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Samantha Gleave: How will ECB policy affect growth investors?

Ahead of the ECB’s March 2016 policy announcement, we take a look at the potential impact for growth investors, and outline how we are positioning the Liontrust European Growth Fund.

John Husselbee: Nick Williams, reading the markets

Barings’ Nick Williams is the latest in our series of interviewees for this column whose early life pointed in an entirely different direction to European small-cap equities.

Mark Williams: All eyes on China’s FX reserves

With panic seemingly arising at every data point coming out of China, it is important to analyse whether the country’s current issues represent steps on the path to economic Armageddon or an investment opportunity.

Patrick Cadell: Panic over China presents buying opportunity

We have examined and reassessed our conviction on the Liontrust GF Global Strategic Equity Fund’s large exposure to Hong Kong-listed Chinese companies (H-Shares), but we continue to draw the same conclusion: the market is currently gripped by utter panic, and fails to appreciate that the current slowdown is part of a carefully controlled effort to rebalance the Chinese economy for sustainable long-term growth. As such, it remains our view that the current dislocation between perception and reality is a buying opportunity, and in light of the significant risk/reward on offer, are we are willing to ride the volatility.

Julian Fosh: Oil’s well that ends well

Oil prices continue to hover around the mid-$30s, with several commentators suggesting current lows could last several years into the future. A prolonged period of oil price weakness could have major implications for global stock markets, especially in the UK where the oil & gas sector represents close to 11% of the FTSE All-Share by capitalisation. In the funds run according to our economic advantage process, we do not invest in exploration stocks but do hold oil services companies Petrofac, Wood Group and Amec Foster-Wheeler. These provide maintenance, support, engineering, and decommissioning services to their customers, the big integrated oil companies. Although returns from these businesses have unsurprisingly been falling, they now look to have turned the corner: consensus forecasts an increase this year, aided by aggressive cost-cutting programmes. Even if further warnings lie ahead, current valuation levels – including a sector free cash flow yield (FCFY) almost twice that of the market ...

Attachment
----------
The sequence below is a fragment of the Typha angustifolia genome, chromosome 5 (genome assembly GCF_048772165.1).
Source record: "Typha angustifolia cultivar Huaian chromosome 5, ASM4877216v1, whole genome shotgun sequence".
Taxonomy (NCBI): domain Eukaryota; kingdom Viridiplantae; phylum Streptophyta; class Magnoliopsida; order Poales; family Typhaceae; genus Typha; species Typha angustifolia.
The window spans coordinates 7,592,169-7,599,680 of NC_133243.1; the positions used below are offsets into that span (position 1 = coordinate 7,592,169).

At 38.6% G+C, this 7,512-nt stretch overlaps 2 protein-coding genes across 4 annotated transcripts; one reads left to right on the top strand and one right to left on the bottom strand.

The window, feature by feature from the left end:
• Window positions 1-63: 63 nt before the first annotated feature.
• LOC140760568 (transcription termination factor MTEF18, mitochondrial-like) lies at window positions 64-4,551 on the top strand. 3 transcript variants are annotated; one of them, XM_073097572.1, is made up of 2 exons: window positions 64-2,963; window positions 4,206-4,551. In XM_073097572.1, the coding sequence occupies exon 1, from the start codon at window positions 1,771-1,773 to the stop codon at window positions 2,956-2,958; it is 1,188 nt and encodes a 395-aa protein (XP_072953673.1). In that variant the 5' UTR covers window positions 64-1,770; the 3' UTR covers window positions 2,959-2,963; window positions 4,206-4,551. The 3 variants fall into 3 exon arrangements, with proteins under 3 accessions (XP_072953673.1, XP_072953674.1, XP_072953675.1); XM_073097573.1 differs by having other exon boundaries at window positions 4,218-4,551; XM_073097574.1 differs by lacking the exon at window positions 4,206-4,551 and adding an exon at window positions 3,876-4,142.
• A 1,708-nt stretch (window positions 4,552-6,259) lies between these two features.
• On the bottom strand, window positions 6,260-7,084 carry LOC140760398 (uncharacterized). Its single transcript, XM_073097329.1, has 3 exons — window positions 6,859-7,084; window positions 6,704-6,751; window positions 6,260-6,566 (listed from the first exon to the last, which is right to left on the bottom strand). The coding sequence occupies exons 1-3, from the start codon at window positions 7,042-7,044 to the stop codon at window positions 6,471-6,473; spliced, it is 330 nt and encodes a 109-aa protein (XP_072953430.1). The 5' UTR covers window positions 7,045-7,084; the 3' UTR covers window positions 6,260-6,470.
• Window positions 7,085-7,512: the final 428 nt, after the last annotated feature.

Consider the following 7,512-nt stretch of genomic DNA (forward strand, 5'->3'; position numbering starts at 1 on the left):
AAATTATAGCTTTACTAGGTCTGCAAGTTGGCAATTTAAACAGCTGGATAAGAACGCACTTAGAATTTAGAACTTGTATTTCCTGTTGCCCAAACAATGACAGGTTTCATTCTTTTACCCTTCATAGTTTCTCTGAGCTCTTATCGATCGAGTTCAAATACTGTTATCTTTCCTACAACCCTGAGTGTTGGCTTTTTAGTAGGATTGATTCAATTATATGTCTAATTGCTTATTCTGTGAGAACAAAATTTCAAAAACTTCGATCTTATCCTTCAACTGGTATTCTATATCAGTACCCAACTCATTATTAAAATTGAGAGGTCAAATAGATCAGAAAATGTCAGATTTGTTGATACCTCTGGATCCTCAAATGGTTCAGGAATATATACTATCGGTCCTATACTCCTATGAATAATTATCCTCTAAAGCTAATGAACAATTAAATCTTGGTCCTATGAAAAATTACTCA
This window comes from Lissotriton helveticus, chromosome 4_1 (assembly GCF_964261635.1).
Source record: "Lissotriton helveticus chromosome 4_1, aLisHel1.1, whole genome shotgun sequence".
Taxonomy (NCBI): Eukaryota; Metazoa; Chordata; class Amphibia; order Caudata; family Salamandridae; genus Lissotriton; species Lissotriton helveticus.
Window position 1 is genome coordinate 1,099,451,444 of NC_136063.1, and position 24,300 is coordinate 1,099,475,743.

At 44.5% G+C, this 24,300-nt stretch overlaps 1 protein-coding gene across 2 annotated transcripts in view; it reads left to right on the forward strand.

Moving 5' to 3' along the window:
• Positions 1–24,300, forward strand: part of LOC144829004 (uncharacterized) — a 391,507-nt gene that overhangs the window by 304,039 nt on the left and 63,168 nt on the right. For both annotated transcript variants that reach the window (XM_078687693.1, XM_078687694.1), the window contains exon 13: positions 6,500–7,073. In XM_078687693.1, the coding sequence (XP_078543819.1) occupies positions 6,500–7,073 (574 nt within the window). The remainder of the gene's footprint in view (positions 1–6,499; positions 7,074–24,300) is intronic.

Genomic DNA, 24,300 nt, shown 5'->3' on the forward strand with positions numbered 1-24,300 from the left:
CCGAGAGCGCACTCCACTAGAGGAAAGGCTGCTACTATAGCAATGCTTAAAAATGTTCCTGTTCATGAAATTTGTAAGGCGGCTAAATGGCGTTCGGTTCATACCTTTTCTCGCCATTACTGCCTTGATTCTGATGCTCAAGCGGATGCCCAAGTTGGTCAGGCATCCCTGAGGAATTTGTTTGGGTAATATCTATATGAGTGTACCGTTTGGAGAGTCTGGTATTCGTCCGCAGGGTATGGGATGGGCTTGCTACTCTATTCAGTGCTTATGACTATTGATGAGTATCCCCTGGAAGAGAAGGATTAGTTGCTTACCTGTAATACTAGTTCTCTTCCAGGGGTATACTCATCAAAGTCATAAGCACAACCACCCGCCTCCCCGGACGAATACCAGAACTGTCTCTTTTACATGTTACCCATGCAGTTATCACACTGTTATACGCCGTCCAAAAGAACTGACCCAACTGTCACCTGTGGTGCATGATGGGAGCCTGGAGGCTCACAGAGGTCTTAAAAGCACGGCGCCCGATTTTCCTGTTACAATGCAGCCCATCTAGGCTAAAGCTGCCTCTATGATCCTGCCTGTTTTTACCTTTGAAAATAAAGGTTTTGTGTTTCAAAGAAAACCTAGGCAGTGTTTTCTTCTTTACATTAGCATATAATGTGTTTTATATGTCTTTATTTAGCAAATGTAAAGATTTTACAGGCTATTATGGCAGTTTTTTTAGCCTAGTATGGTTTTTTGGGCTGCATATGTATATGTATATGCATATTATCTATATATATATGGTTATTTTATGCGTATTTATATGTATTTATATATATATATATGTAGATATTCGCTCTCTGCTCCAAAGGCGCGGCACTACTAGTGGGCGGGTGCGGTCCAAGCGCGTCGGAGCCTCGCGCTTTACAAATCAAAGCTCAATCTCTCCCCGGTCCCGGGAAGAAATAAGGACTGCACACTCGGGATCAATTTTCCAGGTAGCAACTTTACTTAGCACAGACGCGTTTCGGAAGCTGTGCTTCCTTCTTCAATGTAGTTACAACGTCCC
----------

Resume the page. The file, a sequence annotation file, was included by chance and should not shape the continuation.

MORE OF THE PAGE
Disclaimer

Any opinions expressed should not be construed as advice for investment in any [product or] security mentioned or which may form the underlying content of any topics discussed in this blog.  The information and opinions provided in this blog take no account of the investors’ individual circumstances and should not be taken as specific advice on the merits of any investment decision.   Any opinions or information provided has been based on sources we believe to be reliable at the time of this blog’s preparation: no representation or warranty, express or implied, is made as to the accuracy, reliability or completeness of such information.  Neither Liontrust, nor any of its partners, employees, representatives or agents accepts any liability whatsoever for any direct or consequential loss howsoever arising, directly or indirectly, from any use of our research or its contents.

Liontrust, its partners and/or employees may have had, have or will have positions in the securities (or related financial instruments) which are those referred to, or those underlying the content discussed in this blog.

Any individual who chooses to invest in any securities should do so with caution. Investing in securities is speculative and carries a high degree of risk; you may lose some or all of the money that is invested.  Always research your own investments and consult with a regulated investment advisor or licensed stock broker before investing.

Shares in companies referred to may be relatively illiquid and hard to trade, therefore riskier than other investments and there could be a large bid/offer spread, so if you need to sell soon after you’ve bought, you might get less back than you paid. This can make them riskier than other investments.